In All Things, We Choose to be One

Those that know me both online and “in real life” realize one of my morning rituals during the week is watching the Today Show.  Last month the headlines were all about not just a celebrity scandal, but a political one as well.  Before all the news regarding the Arnold Schwarzenegger and Maria Shriver separation came out there was reflection on the last year of their marriage.  Putting aside the latest revelations, there are some things our marriages can take away from those ponderings.  How can our marriages learn from a celebrity we most likely have little in common with? 1. Understand grief. The media explained that Maria Shriver lost both parents and her beloved Uncle Ted in a short span of time. Unless you’ve experienced loss like this it’s hard to understand what an impact this has on marriage.  In 2004 our marriage experienced the chronic illness of our baby that included hospitalizations, constant medical appointments and therapies.  My dad was diagnosed with lung cancer and passed away months later. My husband’s job changed and eventually he was forced to find another. God provided one…three hundred miles away. There are still moments these events hit me between the eyes and I feel so overwhelmed I think I could collapse. It took a few years before I could put into words what my needs were when grief struck. I needed a lot of assurance. I needed physical touch that came in the form of hugs. More than anything, I craved his shoulder and his alone to cry on. I personally learned a lot through GriefShare and encourage anyone experiencing grief...

Three Guidelines to Safeguard Your Marriage While Participating in Social Media

Although I don’t always participate in them I can’t help but observe trends. I remember my mom telling me decades ago I should save my clothes for my kids because history always repeats itself. I’m watching girls wear leg warmers as if it was their idea, not something I remember wearing. Boys blowing the long hair out of their eyes in hopes of catching that special girl’s attention, something their dads most likely did 30 years ago. Spouses communicating with people of the opposite sex with no plan to stray from their marriage even though that plan of action is a trend that has failed marriages for not just decades, but centuries. The trend I’m seeing is blending social media with breaking marriage vows. I’m not thinking of anyone specific because I’m seeing it happen more than once as I have numerous friends on Facebook and Twitter. Relationship status updating or Tweeting is becoming a heartbreaking trend. The relationship status goes from “married” to “It’s complicated.” It then evolves to separated and then to “in a relationship.” People ask how they met the other person on Facebook or Twitter. And although they aren’t as excited to share this information as much as the “new” status update, they are still married and not to the person they are announcing the new relationship to. It wasn’t long ago the variable involved in affairs was the bar or yes, even the church. Marriages dissolving through social media is a trend, but just like the mullet coming back, it doesn’t make it right. Here are some guidelines to keep in mind to make...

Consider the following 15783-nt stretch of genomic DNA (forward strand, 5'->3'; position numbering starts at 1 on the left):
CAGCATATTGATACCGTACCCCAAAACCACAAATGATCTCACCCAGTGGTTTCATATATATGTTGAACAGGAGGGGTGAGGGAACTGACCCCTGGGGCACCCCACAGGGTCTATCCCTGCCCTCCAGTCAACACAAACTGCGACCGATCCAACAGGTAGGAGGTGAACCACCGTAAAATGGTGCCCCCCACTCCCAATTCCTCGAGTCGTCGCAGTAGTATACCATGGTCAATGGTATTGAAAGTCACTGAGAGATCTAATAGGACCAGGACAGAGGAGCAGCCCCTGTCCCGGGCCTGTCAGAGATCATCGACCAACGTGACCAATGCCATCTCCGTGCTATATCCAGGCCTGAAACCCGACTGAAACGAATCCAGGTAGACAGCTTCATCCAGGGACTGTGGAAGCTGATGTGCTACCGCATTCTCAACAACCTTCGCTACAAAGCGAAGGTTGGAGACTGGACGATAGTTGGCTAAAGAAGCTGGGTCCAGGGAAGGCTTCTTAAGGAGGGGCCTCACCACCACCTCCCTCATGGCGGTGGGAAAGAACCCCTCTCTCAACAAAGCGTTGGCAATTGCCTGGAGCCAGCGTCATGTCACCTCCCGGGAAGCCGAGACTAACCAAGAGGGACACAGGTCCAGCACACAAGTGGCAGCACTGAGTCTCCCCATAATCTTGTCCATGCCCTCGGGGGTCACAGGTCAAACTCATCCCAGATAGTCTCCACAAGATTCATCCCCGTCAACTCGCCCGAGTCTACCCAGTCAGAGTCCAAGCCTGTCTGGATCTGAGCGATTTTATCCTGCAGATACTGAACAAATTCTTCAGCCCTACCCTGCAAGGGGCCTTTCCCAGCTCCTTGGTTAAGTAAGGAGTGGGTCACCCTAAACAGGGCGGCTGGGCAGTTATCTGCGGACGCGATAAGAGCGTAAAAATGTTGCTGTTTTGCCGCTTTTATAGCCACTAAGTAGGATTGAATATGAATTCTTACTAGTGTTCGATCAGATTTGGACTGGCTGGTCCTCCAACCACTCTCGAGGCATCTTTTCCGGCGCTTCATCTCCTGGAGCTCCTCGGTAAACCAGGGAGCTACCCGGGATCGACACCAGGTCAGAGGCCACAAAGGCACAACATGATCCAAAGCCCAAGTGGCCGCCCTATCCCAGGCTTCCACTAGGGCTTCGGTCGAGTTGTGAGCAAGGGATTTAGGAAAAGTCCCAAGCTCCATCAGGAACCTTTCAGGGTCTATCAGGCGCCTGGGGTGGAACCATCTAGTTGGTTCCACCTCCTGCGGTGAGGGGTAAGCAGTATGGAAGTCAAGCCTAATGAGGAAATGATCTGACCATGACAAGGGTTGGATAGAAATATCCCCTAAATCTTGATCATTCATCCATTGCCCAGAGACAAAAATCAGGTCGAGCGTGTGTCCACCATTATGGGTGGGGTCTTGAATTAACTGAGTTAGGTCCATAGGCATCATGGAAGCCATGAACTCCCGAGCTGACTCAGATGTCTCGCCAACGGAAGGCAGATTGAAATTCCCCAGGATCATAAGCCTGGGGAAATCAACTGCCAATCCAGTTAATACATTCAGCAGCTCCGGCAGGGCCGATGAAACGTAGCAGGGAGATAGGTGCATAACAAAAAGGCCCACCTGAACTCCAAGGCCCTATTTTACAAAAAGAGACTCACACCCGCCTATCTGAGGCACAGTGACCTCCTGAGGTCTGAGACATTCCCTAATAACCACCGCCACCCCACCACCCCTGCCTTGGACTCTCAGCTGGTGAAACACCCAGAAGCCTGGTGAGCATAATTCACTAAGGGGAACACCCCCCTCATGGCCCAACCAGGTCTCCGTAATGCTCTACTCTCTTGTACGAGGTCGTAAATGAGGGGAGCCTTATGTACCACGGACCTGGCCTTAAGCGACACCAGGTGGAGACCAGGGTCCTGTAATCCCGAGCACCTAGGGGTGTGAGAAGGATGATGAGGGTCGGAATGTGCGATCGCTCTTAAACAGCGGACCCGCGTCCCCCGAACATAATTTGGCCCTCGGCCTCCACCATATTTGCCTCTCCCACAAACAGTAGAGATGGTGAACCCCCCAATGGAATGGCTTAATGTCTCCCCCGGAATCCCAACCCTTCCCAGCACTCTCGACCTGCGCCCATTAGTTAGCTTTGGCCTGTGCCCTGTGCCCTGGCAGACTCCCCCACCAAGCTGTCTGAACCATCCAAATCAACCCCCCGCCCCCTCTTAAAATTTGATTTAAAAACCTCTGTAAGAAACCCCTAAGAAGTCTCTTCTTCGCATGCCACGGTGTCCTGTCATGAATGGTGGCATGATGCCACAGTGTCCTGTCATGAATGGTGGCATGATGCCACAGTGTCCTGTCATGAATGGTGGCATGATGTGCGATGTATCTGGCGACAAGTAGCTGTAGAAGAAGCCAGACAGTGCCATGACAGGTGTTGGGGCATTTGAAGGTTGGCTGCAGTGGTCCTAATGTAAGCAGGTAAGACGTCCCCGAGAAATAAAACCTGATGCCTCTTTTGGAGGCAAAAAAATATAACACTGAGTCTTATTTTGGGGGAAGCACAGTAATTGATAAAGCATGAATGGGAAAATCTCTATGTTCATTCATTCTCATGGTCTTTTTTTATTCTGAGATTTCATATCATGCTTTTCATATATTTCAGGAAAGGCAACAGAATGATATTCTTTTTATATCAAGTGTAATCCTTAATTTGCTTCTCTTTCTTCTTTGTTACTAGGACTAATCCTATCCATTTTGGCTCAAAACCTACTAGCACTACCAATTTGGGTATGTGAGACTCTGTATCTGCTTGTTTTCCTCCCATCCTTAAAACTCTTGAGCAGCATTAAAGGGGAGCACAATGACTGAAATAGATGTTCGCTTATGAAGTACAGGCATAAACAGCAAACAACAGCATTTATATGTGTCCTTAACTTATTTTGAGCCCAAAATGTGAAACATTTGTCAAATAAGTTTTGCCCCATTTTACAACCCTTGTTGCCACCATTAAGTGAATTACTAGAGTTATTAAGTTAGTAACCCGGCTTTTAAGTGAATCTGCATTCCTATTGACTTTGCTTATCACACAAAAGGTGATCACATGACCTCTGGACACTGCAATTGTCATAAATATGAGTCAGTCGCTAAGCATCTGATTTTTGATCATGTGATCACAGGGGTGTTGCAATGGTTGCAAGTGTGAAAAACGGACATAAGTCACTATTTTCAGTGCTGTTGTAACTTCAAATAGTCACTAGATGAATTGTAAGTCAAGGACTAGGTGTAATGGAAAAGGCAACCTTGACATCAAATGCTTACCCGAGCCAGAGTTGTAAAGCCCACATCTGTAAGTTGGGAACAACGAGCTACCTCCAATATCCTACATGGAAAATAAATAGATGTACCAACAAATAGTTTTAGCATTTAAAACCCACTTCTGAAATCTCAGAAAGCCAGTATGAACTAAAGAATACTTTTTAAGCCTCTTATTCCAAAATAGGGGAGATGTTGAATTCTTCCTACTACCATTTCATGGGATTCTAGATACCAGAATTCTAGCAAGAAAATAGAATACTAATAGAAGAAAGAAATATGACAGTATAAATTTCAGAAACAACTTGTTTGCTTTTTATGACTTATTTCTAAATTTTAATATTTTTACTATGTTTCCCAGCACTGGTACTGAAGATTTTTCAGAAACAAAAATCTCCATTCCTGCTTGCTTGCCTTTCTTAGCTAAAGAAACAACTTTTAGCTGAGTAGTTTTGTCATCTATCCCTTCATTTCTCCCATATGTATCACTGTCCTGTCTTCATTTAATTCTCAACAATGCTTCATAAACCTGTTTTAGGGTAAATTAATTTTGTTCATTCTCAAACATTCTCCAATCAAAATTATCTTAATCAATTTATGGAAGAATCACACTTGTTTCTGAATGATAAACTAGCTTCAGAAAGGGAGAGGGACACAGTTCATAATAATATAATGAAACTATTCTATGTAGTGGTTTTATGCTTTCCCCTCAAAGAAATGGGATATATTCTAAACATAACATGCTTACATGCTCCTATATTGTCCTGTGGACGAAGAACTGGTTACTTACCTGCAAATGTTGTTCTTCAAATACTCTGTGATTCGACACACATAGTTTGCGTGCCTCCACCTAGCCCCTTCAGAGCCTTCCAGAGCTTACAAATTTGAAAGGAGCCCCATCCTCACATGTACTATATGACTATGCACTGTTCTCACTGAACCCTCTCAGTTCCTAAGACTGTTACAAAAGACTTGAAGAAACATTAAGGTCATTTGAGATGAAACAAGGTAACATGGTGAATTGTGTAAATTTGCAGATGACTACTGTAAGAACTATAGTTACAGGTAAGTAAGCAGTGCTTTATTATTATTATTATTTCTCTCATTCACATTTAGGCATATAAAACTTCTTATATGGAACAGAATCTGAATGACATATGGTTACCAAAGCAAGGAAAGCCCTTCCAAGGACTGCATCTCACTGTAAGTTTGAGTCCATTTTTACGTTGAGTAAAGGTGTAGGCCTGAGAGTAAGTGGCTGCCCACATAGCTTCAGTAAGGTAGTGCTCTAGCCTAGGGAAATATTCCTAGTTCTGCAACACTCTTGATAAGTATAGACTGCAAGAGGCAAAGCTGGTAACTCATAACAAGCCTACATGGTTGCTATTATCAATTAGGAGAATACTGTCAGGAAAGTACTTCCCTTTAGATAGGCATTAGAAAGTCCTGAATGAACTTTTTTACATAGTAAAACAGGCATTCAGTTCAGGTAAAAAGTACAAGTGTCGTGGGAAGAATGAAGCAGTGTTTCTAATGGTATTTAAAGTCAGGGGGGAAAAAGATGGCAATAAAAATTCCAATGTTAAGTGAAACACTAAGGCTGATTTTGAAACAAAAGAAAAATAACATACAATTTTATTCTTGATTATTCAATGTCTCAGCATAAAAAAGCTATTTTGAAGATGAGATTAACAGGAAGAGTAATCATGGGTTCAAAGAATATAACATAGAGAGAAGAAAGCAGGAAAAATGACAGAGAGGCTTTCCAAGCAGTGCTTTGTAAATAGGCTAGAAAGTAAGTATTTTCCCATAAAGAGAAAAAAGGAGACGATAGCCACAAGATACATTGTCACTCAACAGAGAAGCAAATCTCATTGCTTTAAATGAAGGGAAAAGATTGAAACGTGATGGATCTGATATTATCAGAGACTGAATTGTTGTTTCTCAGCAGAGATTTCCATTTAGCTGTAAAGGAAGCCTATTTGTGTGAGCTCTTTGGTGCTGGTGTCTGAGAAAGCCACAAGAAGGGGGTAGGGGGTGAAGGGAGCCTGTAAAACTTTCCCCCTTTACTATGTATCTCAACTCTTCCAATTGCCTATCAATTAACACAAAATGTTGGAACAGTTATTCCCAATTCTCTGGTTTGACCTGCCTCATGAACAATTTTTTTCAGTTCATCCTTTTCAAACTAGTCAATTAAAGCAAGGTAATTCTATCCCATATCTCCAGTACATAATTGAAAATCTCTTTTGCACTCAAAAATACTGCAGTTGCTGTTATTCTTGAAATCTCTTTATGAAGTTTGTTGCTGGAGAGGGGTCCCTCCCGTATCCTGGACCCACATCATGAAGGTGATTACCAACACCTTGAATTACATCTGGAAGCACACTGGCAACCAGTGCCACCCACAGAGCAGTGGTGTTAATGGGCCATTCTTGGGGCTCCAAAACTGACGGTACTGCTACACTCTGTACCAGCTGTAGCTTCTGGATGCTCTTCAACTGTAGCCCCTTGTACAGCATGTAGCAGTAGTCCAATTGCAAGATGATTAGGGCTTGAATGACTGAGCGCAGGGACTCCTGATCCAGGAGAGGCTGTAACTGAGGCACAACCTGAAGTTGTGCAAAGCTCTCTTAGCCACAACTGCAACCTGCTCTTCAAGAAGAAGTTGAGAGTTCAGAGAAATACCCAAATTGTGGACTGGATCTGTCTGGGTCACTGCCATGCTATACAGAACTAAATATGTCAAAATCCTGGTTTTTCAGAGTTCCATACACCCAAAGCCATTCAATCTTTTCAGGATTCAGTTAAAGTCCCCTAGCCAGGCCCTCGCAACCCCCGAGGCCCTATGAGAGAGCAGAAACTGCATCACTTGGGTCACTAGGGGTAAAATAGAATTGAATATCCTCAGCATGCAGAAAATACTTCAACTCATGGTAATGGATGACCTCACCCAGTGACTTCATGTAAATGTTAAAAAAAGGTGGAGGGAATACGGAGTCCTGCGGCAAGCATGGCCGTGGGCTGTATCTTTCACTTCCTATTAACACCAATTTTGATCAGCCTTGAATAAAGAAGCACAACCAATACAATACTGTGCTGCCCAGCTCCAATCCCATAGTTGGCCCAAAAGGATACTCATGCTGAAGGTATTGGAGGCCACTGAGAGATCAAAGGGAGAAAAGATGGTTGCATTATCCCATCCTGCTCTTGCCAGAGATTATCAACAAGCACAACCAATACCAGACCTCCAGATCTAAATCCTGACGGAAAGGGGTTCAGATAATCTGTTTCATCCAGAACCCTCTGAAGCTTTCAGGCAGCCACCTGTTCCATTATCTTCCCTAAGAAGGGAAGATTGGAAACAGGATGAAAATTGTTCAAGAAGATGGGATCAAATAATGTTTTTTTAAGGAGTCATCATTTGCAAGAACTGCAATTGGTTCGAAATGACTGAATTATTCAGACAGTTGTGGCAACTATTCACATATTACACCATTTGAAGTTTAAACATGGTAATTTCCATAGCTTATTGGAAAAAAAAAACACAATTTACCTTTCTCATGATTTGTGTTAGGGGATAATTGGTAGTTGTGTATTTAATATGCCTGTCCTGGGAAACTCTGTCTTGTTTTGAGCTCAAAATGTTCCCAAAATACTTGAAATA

Three Marriage Lessons Wives Can Glean from Esther

There are times God is speaking to me and I’m just not getting what He’s saying. I have always prayed that when this happens He do whatever He has to do to get my attention. When I discover I keep running into the same topic, song, sermon or Bible verse, I know that this is His cue for me to listen up. Lately the cue has been the book of Esther. I listen to a sermon and it’s about her. I’m reading non fiction books and there she is again. Browsing blogs and yep, Esther. I started taking notes and found a common theme in her story. Esther has great tips for contemporary wives to apply in their lives. 1. Be proactive, not reactive. Esther learned the Jewish people, her own family, were in grave danger of being obliterated and her husband was the one who signed the edict to make it so. I would think if anyone had the justification to freak out, Esther did. I’ve overreacted over much less. One of our first fights was when I went out for ice cream but took a side trip to the mall without calling to let him know. This was before cell phones so he had no idea where I was and he panicked. I returned safely to meet his disappointed gaze and I gave an Oscar winning performance. Esther is a good example of what to do in marriage. She went to prayer and declared a fast before approaching her husband. It’s a good lesson I wish I modeled. 2. Soak it in. Before King Xerxes chose Esther...